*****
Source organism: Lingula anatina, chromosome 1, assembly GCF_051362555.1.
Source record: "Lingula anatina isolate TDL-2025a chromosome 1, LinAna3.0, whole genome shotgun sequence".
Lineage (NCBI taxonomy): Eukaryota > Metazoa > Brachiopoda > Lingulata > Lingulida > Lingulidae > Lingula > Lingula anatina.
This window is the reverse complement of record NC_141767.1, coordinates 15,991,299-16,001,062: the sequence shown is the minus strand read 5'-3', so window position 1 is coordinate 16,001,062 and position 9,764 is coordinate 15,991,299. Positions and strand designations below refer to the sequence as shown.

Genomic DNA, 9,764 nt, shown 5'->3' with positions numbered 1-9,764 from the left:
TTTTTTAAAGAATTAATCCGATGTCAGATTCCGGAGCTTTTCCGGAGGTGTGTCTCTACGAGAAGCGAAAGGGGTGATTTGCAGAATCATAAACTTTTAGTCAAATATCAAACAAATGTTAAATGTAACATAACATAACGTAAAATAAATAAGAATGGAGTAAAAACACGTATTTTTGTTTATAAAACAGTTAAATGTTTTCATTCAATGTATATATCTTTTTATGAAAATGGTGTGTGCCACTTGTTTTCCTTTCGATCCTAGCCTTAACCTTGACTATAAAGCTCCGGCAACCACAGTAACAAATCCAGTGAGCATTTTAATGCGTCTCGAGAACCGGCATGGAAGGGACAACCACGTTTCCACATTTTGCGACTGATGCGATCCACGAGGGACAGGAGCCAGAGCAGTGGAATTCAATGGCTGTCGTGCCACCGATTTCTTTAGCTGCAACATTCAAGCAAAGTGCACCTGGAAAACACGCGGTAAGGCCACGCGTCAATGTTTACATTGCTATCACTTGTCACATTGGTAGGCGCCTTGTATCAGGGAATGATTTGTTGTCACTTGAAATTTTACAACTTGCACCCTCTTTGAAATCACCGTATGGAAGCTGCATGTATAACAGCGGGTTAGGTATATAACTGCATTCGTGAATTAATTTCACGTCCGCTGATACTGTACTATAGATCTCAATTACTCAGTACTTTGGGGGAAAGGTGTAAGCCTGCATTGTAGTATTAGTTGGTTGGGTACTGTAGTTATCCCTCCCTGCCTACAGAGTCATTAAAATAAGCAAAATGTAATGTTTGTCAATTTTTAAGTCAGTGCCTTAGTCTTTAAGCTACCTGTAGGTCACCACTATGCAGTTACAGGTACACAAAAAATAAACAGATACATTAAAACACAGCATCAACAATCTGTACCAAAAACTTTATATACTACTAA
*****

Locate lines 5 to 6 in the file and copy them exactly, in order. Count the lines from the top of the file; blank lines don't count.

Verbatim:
Genomic DNA, 9,764 nt, shown 5'->3' with positions numbered 1-9,764 from the left:
TTTTTTAAAGAATTAATCCGATGTCAGATTCCGGAGCTTTTCCGGAGGTGTGTCTCTACGAGAAGCGAAAGGGGTGATTTGCAGAATCATAAACTTTTAGTCAAATATCAAACAAATGTTAAATGTAACATAACATAACGTAAAATAAATAAGAATGGAGTAAAAACACGTATTTTTGTTTATAAAACAGTTAAATGTTTTCATTCAATGTATATATCTTTTTATGAAAATGGTGTGTGCCACTTGTTTTCCTTTCGATCCTAGCCTTAACCTTGACTATAAAGCTCCGGCAACCACAGTAACAAATCCAGTGAGCATTTTAATGCGTCTCGAGAACCGGCATGGAAGGGACAACCACGTTTCCACATTTTGCGACTGATGCGATCCACGAGGGACAGGAGCCAGAGCAGTGGAATTCAATGGCTGTCGTGCCACCGATTTCTTTAGCTGCAACATTCAAGCAAAGTGCACCTGGAAAACACGCGGTAAGGCCACGCGTCAATGTTTACATTGCTATCACTTGTCACATTGGTAGGCGCCTTGTATCAGGGAATGATTTGTTGTCACTTGAAATTTTACAACTTGCACCCTCTTTGAAATCACCGTATGGAAGCTGCATGTATAACAGCGGGTTAGGTATATAACTGCATTCGTGAATTAATTTCACGTCCGCTGATACTGTACTATAGATCTCAATTACTCAGTACTTTGGGGGAAAGGTGTAAGCCTGCATTGTAGTATTAGTTGGTTGGGTACTGTAGTTATCCCTCCCTGCCTACAGAGTCATTAAAATAAGCAAAATGTAATGTTTGTCAATTTTTAAGTCAGTGCCTTAGTCTTTAAGCTACCTGTAGGTCACCACTATGCAGTTACAGGTACACAAAAAATAAACAGATACATTAAAACACAGCATCAACAATCTGTACCAAAAACTTTATATACTACTAA